Metric Side Effects

A recent thread on Mountain Project caught my interest, when someone asked why US guidebooks give the length of rappels in feet but ropes are sold in metres.  At the time of writing the thread has just reached seven pages of debate on the merits of U.S. customary units vs. the SI units.  While the thread title mentioned “imperial units”, it’s worth noting that the imperial units are actually different from the U.S. units.  This is why the British pint of 20 fluid ounces is larger than the American pint of 16 fluid ounces.  (Of note, those fluid ounces also differ by about 4%.)  Just to kick a little more sand at the U.S. system, I’ll mention the odd bit of trivia that the international foot and the U.S. survey foot are also very slightly different.  (Only some U.S. states use the survey foot.)

But I digress… the argument online rather quickly diverted into a debate about the merits of decimalization, with at least one poster very much attached to inches divided into halves, quarters, and eighths.  While decimalization is not strictly the same as metrication (or “going metric”), it certainly is strongly associated with it!  It occurred to me that a few other concepts also come along with metrication, which is what this post is about.  I suspect many non-metric folk are largely unaware of these side benefits, so this post is for them.


I’ve picked up the ideas here from a few different places.  The concept of cooking by weight came from cooking in Europe, and trying to calibrate a cup of brown sugar.  The issue with carpentry was a mix of my own experience and a few best practices learned from the late Patrick Naughtin’s site on metrication.  Finally, the use of UTM-based grid systems for land navigation first caught my eye when looking for a better way to use a GPS device.


Ever measure a cup of brown sugar?  Notice how easily you can compress it into the measuring cup.  How confident are you that your cup contains as much sugar as the recipe author had in mind?  A similar situation occurs even with something as innocuous as flour.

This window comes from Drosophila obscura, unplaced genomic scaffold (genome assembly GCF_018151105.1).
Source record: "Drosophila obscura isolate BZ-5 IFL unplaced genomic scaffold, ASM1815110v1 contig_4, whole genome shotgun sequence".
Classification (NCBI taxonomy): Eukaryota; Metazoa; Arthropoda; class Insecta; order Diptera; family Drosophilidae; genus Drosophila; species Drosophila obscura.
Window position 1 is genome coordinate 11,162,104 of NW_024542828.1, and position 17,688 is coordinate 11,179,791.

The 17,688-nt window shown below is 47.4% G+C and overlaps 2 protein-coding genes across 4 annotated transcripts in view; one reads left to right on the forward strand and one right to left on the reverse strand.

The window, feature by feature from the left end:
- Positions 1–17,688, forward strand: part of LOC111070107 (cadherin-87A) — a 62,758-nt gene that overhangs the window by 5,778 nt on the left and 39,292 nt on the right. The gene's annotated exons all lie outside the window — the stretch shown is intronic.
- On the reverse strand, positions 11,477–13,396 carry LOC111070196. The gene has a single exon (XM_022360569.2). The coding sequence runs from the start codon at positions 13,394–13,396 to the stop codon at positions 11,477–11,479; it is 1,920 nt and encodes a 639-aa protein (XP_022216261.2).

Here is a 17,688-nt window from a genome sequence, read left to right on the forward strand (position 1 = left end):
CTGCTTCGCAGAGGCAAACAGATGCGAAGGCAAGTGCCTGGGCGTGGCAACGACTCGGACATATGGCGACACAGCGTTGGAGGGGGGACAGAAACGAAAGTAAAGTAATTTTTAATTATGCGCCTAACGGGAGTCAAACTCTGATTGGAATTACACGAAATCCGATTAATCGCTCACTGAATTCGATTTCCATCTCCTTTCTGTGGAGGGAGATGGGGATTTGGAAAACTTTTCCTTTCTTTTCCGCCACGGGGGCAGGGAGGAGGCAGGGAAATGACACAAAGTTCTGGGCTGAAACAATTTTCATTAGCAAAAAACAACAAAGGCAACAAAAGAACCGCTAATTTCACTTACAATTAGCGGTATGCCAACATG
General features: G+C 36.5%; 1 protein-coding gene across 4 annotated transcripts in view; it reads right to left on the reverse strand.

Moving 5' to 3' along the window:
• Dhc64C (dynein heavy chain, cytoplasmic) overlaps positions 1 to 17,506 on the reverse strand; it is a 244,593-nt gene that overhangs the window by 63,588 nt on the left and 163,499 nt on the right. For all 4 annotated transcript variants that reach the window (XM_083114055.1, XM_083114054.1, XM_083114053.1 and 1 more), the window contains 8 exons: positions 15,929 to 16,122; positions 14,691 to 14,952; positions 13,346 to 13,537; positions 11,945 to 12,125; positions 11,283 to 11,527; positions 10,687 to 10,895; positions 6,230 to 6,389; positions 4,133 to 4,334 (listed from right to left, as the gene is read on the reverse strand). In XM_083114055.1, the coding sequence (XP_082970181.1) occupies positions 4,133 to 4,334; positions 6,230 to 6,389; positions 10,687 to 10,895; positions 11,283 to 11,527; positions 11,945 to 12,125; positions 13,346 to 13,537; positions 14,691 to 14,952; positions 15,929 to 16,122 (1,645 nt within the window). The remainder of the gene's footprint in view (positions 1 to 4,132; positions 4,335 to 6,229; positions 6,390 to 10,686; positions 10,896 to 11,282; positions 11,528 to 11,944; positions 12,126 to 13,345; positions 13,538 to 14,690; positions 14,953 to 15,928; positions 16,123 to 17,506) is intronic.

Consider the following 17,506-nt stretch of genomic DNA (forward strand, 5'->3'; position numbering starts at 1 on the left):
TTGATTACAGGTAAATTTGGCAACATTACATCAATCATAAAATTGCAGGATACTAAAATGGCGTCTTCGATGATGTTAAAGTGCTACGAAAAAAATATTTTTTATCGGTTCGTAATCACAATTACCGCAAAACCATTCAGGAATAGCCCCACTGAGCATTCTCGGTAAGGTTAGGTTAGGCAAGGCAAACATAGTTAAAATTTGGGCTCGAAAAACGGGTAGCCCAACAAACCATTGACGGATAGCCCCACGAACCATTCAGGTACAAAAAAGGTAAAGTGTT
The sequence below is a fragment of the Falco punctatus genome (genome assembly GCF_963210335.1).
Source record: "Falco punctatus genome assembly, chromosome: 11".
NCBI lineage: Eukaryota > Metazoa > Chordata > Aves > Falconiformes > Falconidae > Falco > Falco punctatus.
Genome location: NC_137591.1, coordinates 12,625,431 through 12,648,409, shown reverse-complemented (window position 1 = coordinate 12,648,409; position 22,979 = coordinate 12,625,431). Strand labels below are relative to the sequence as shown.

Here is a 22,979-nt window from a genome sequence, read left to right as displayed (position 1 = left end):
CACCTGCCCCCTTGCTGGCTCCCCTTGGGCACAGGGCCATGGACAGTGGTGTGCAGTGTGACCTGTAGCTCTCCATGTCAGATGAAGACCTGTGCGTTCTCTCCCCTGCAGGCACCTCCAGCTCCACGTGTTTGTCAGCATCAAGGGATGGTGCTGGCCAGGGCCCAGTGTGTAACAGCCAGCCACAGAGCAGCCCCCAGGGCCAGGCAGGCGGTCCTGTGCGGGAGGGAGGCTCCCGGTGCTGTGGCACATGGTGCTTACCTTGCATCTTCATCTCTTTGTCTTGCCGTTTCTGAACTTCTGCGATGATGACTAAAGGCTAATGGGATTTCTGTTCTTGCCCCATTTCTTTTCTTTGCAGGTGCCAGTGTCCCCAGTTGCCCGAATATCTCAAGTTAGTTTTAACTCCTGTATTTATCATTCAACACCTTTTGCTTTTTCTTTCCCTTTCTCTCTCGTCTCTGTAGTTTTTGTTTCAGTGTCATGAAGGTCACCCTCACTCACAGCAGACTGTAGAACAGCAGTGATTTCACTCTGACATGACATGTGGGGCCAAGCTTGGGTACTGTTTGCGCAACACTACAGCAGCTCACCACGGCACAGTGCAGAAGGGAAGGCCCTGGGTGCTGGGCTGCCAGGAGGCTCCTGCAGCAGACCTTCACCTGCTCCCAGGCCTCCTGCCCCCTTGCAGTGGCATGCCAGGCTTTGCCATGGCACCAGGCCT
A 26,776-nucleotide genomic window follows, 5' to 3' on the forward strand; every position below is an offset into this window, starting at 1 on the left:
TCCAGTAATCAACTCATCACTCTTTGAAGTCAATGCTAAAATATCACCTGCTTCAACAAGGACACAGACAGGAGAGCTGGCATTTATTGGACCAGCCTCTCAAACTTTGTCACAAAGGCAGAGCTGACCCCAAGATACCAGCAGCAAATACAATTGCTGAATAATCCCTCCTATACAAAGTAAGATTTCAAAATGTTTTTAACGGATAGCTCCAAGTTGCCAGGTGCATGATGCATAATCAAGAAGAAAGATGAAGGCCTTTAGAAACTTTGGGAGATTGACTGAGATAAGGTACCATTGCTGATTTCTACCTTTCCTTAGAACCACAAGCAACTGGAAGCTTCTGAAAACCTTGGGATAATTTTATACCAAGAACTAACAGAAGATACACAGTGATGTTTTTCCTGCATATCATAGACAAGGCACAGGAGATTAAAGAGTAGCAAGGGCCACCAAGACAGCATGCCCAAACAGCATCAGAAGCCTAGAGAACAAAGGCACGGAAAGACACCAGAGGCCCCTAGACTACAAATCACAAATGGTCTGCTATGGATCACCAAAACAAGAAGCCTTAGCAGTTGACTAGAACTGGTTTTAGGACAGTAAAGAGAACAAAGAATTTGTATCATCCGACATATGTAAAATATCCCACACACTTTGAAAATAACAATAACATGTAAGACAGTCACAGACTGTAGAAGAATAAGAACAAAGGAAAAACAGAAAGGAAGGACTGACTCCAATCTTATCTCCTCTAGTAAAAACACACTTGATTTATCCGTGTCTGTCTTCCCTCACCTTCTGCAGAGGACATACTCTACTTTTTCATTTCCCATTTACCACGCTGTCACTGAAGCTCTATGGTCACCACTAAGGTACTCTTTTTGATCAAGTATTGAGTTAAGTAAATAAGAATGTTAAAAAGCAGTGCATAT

J. Kenji Lopez-Alt, the managing editor of the blog Serious Eats, once asked 10 people to measure a cup of all-purpose flour into a bowl. When the cooks were done, Mr. Lopez-Alt weighed each bowl. “Depending on how strong you are or your scooping method, I found that a ‘cup of flour’ could be anywhere from 4 to 6 ounces,” he said. That’s a significant difference: one cook might be making a cake with one-and-a-half times as much flour as another.  — Farhad Manjoo, Tipping the Balance for Kitchen Scales

While there’s no strict need for the metric kitchen to use prefer measurements by weight instead of by volume, the metric kitchen does seem to have a preference for the kitchen scale.  Using a single bowl and your scale’s tare button, you can measure each ingredient down to the gram.  It may even be a needless precision, as Kenji discusses in a later post defending his use of volume-based measurements.

43 grams of ginger

43 grams of ginger

Even so, for baking such precision is appropriate, and when not baking at least you have a comfortable baseline to fall back on.  You don’t have to worry if the author’s idea of a tomato is small or large.  (The question might seem silly to some, but having grown up in an agricultural paradise and then seeing what passes for produce on the far side of the country, I can say the difference is significant.)


If you’ve done a bit of carpentry in feet and inches, no doubt you’ve had to add up a few dimensions.  Take the example of 3′ 4 3/8” + 2′ 1 1/4” + 4′ 10 9/16“.  Now, pull out a stopwatch and tally those up.  Fun, wasn’t it.  Are you sure you got the correct answer?  Now, consider what someone in the metric world is likely to encounter: 1020 mm + 640 mm + 1480 mm.  I’m guessing you reached 3140 mm quite a bit faster than 10′ 4 3/16“, and if you reached for a calculator I bet it was easier for you to use as well.